High start-up currents from motors like refrigerator compressors are averaged out by Analog meters, but “smart” meters record them. Also, bad calibration, electric arcing and malfunction can raise your bill. Some suspect the changeover to “s”-meters masks a covert rate increase.
Time-of-Use pricing. This is a real “cash cow” for the utilities. In the TOU pricing scheme, they will charge more during “peak” daytime usage hours.
Utilities say we’ll save money. But that’s only if we reduce consumption by using our appliances mostly at night. “Smart” meters just measure energy. Only YOU can save energy!
“Smart” meters consume power, analog meters do not. The added drain on power stations from the installation and operating costs of millions of “s”-meters will be charged to CA customers!
“Opt out” fees. The Utilities are charging up to $195 a year to opt out. Demanding payment to avoid a risk or injury is usually called “extortion.”
Check real-time usage online? “S”-meters can actually identify which appliance is drawing current, but the utilities will only show you day-old, cumulative usage online, not the itemized cost of each appliance. Why go online for that? Our bills already show total usage!
Data from an SDG&E customer’s bills show what the Utilities don’t want YOU to know:
Source: California Coalition to Stop Smart Meters flyers, downloadable here:
PLEASE SEE ALSO:
FAQ: Billing Issues
Smart Meter Pricing Problems
Smart Meter Consumers Anger Grows Over Higher Utility Bills
PG&E, Customers Clash Over Smart Meters
A class action lawsuit in Bakersfield, California claims newly installed smart meters inflate customers electricity and gas use, resulting in steep hikes in utility bills.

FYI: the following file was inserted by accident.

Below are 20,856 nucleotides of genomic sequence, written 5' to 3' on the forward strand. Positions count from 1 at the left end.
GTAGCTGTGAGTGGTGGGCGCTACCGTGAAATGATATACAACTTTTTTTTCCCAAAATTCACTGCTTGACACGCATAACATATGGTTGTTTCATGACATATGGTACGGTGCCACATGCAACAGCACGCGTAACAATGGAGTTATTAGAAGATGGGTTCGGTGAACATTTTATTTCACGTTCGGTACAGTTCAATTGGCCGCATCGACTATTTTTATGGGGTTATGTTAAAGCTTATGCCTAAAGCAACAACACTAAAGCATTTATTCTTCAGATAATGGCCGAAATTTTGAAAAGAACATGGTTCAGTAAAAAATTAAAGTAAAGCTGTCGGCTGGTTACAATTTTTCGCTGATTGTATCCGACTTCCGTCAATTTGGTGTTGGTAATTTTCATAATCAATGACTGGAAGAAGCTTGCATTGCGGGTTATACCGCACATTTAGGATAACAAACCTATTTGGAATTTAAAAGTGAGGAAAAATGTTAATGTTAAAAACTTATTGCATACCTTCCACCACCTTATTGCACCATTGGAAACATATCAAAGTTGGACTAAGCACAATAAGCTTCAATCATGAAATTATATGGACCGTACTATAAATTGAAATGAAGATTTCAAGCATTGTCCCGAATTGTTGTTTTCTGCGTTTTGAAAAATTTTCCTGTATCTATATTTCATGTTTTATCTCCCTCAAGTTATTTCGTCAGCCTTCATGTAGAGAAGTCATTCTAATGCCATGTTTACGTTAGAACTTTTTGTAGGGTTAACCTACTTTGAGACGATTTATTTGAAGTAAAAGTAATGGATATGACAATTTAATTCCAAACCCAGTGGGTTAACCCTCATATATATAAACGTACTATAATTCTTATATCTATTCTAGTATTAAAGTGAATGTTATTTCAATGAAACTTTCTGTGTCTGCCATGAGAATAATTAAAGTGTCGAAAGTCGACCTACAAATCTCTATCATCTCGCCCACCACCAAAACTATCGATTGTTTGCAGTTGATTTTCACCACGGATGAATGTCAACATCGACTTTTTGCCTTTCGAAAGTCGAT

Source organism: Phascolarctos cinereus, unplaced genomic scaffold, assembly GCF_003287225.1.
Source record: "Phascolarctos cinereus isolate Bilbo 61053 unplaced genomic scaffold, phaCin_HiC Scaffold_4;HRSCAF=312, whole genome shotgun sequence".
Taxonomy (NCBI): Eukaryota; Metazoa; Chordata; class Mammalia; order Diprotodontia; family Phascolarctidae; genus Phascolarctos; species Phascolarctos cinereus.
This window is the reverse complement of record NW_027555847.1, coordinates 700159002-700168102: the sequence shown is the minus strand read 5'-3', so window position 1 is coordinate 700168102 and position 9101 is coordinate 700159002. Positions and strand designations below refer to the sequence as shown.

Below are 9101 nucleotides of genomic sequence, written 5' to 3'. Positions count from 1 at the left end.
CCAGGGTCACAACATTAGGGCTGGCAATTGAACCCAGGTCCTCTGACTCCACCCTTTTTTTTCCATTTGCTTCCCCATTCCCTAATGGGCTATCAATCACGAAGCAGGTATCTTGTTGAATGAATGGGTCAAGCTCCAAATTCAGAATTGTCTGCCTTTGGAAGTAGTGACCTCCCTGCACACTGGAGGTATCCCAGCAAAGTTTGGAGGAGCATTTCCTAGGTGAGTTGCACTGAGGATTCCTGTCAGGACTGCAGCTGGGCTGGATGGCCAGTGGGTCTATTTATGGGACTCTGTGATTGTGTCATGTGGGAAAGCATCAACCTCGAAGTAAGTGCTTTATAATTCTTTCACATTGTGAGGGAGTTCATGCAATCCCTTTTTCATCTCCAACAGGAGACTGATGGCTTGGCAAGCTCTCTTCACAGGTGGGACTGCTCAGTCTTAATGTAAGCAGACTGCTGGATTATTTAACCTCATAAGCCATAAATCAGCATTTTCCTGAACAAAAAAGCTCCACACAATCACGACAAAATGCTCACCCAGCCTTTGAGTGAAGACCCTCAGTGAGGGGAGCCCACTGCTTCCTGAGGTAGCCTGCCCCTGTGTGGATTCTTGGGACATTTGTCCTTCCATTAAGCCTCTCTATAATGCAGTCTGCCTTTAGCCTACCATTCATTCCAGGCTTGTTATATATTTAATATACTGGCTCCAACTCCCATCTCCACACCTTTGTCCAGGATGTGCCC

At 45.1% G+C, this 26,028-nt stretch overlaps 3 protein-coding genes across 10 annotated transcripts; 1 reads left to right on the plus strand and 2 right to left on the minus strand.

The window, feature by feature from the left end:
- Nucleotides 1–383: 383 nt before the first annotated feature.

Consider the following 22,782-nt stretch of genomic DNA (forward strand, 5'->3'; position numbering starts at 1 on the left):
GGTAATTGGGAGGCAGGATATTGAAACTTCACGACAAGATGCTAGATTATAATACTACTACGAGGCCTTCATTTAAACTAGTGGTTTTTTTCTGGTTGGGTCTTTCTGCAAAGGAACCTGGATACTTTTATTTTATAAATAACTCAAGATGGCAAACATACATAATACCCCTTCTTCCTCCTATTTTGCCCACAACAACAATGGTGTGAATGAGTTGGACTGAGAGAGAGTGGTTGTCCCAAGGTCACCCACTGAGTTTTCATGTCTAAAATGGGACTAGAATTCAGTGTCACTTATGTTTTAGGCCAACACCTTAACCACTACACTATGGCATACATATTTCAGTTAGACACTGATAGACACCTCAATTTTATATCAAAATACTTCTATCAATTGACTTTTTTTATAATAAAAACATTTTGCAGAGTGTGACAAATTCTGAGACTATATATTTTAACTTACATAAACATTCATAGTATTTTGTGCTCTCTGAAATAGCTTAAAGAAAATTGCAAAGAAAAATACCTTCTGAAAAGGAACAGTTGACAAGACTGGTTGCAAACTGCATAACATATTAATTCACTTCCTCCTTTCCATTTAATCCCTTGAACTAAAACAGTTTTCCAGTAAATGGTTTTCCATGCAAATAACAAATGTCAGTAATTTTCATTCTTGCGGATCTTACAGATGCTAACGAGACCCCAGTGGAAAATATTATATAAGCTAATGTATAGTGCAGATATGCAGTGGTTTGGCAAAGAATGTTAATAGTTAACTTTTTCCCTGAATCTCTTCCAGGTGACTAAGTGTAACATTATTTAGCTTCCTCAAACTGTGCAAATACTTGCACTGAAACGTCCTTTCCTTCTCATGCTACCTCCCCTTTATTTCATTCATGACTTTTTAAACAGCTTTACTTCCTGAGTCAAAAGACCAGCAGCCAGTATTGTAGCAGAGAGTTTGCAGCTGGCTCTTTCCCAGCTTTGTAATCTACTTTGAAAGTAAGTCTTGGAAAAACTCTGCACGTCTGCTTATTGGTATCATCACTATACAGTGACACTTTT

Connecticut Attorney General George Jepsen:
“CL&P’s proposal would force the company’s ratepayers to spend at least $500 million on new meters that are likely to provide few benefits in return,” Jepsen said. He urged the regulators to “continue to evaluate emerging meter system technologies as well as other conservation programs” and only approve installation of the advanced meters when they are cost effective.
Connecticut Atty. General Jepsen (2/8/11):
“Smart” meters make utility bills higher, “have no beneficial impact”, and have been officially refused:
Ct. Atty. General Jepsen’s legal brief here:
“Why Smart Meters Might Be a Dumb Idea”:
“All in all, the potential benefits that the smart-meter industry is desperate to achieve—or at least make you believe is possible—seem to be theoretical at best. If the success of the smart-meter transition is based on consumers saving money and energy in the long run, we can’t help but imagine that it could take decades for that to happen—if it ever does.”